Physiology of respiration Ventilation Perfusion
    • METABOLISM PERFUSION VENTILATION So CO 2 levels provide evidence of three parameters going on the body Physiology What's happening at the cellular level How well the circulation is performing How well the lungs are working
    • METABOLISM PERFUSION VENTILATION Physiology If metabolism fails, acid forms (metabolic acid). With severe shock, the patient becomes very “acidic” and very ill Metabolic acidosis This may be tolerated if circulation and oxygenation are maintained. The acid is converted to CO2 and this is blown off by the lungs
    • METABOLISM PERFUSION VENTILATION Physiology If the circulation is failing, this “acid” cannot be transported to the lungs and the patient becomes iller Metabolic acidosis CO2 cannot be removed from the lungs as it cannot get there. Your only hope is to get the circulation working more effectively
    • METABOLISM PERFUSION VENTILATION Physiology Carbon dioxide If the breathing is inadequate, CO2 accumulates in the blood and is converted to acid Respiratory acidosis By ventilating the patient, we can get rid of the excessive CO2 and thereby reduce the damage the “acid” in the blood is doing to the tissues
    • Physiology
      • Metabolic acidosis
      • Acid builds up (anaerobic metabolism)
      • Tissue hypoxia (anaemia, shock, severe infection, diabetic ketoacidosis)
      • Renal failure
      • Loss of body salts (severe diarrhoea)
      • Respiratory acidosis
      • Hypoventilation: CO2 builds up
      • Airway obstruction
      • Central neuro : brain injury, stroke, opiates
      • Periph neuro : spinal cord, MND
      • Chest wall disease (muscle, flail chest, trauma, pneumothorax
      • COPD
      • Pneumonia ,
      • Respiratory alkalosis
      • Hyperventilation: CO2 blown off
      • Anxiety states
      • Asthma - low O2, low CO2
      • PE - low O2, low CO2
      • BUT as exhaustion sets in
      • -low O2 with rising CO2
      • Metabolic alkalosis
      • Acid is lost
      • Severe vomiting (acid lost from stomach)
    • Capnography measurements
    • Normal waveform: Capnography measurements The waveform I just want you to look at the display first for a minute and then I will break the wave down into its constituent parts
    • Capnography measurements The waveform The lungs are composed of tissue involved in gas exchange (alveoli) and tubes connecting them to the outside world (bronchi, trachea). These tubes ARE NOT involved in gas exchange and is called dead space.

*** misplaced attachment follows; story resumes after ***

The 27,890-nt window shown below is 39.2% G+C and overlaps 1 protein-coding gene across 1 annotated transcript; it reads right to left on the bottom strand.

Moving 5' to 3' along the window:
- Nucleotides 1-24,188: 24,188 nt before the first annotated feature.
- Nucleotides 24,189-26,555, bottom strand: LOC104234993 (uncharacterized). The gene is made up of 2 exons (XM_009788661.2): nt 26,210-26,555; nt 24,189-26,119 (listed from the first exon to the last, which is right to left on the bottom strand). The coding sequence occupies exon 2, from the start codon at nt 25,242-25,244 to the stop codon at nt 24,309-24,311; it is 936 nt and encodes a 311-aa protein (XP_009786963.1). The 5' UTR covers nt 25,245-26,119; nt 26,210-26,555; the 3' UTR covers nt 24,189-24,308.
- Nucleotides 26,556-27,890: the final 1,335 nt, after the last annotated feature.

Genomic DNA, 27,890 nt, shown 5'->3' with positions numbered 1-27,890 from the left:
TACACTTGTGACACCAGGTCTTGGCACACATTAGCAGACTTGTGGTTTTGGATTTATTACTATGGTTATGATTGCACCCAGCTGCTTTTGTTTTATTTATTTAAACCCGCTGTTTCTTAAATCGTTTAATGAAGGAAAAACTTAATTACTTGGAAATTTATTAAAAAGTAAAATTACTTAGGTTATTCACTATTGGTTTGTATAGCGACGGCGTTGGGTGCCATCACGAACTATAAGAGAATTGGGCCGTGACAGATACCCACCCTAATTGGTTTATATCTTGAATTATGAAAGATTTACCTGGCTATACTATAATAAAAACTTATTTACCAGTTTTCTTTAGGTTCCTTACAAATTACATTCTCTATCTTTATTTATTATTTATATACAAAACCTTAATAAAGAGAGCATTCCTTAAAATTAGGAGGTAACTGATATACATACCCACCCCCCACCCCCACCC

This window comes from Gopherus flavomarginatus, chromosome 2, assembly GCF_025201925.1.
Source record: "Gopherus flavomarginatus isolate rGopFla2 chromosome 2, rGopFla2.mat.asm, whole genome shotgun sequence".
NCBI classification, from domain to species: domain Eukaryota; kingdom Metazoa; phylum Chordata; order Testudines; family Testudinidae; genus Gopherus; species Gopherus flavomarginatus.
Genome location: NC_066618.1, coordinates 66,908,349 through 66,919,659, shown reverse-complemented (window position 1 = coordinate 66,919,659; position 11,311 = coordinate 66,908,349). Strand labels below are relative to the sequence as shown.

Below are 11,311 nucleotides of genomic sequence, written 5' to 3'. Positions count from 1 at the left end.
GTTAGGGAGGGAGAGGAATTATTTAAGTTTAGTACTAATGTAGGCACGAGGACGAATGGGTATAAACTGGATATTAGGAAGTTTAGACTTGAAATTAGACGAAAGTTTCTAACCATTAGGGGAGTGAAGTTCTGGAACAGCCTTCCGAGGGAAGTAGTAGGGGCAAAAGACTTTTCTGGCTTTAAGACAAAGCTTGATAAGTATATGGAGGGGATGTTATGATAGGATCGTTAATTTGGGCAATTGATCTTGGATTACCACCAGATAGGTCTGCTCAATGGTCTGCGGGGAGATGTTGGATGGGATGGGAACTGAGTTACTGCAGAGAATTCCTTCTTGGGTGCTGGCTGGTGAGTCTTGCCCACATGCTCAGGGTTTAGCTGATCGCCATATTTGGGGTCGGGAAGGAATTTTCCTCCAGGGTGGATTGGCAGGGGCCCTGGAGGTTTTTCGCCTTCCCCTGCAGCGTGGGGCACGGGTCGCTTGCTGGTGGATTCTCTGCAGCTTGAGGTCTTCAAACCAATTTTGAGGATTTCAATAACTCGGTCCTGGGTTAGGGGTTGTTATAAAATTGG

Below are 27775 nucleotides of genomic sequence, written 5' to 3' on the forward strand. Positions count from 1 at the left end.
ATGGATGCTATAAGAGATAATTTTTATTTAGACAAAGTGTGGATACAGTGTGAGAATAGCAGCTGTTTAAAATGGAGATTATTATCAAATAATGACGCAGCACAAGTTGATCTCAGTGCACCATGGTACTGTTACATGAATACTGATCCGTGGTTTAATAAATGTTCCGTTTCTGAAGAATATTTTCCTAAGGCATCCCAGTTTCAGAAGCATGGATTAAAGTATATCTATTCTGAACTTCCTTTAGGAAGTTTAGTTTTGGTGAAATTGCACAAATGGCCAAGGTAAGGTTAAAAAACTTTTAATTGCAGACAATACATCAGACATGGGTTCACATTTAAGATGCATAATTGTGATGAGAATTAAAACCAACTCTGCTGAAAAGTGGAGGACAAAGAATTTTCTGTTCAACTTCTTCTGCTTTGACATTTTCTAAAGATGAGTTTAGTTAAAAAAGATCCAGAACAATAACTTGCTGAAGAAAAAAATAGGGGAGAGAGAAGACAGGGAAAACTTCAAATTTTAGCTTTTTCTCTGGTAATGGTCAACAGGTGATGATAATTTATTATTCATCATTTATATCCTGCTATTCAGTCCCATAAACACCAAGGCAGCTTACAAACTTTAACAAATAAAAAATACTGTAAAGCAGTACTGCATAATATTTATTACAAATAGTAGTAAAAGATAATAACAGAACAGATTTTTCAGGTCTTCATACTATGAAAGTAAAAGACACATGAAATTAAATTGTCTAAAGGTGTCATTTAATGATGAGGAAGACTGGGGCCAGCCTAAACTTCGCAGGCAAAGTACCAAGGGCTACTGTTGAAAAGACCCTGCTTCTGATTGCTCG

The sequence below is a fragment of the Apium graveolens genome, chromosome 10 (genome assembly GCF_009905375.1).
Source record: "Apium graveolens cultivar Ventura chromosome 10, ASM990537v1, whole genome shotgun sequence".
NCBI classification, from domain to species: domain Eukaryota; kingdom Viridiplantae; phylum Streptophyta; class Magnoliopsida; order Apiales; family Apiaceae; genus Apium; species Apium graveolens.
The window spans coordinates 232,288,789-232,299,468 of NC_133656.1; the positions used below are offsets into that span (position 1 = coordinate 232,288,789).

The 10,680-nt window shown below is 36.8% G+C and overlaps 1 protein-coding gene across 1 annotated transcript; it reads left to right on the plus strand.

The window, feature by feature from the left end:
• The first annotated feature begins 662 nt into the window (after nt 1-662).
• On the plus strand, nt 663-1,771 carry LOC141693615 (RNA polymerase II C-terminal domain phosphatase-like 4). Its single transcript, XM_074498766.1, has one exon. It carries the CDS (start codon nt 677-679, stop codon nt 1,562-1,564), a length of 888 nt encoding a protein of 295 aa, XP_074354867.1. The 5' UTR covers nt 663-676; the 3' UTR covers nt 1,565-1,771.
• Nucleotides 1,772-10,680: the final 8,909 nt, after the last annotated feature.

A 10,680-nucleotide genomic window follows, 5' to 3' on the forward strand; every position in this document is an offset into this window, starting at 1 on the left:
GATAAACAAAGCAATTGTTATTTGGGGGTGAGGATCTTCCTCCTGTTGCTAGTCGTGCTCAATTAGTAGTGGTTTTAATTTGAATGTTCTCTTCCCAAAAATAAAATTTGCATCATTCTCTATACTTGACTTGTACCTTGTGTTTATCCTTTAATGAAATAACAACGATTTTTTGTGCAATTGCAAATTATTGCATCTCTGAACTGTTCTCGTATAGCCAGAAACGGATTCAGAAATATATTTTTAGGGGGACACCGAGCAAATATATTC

• Capnography measurements The waveform Phase I Represents the CO2-free gas from the airways (anatomical and apparatus dead space).
    • Capnography measurements The waveform Phase II Consists of a rapid upswing on the tracing (due to mixing of dead space gas with alveolar gas).
    • Capnography measurements The waveform Phase III Consists of an alveolar plateau representing CO2-rich gas from the alveoli. It almost always has a positive slope, indicating a rising PCO2
    • Capnography measurements The waveform Phase 0 Is the inspiratory phase where normal air is breathed in. There is only 0.36mmHg of CO2 in the air compared to 40mmHg in expired air
    • Capnography measurements The waveform
    • Normal waveform: Capnography measurements The waveform
    • Causes for a rise in end tidal CO 2 Fever Hypercatabolic states Increased cardiac output Increased blood pressure Hypoventilation by patient Bronchial intubation (reduces the dead space) Rebreathing Inadequate fresh gas flows Poor ventilation by Dr Faulty valves Technical errors Machine faults Reduced Alveolar Ventilation Increased Pulmonary perfusion Increased CO2 output
    • Causes for a fall in end tidal CO 2 Hypothermia Hypocatabolic state (eg gross myxoedema)
      • Reduced cardiac output
      • Hypotension
      • Hypovolaemia
      • Pulmonary embolism
      • Cardiac arrest
      Hyperventilation Apnoea Airway blocked: obstruction, ET tube extubated Circuit disconnection Sampling tube leak Technical errors Machine faults Increased Alveolar Ventilation Reduced Pulmonary perfusion Reduced CO2 output
      • Look for five characteristics of the waves,
      • Height (normal = 38mmHg. Tall = high CO2, small = low CO2)
      • Rate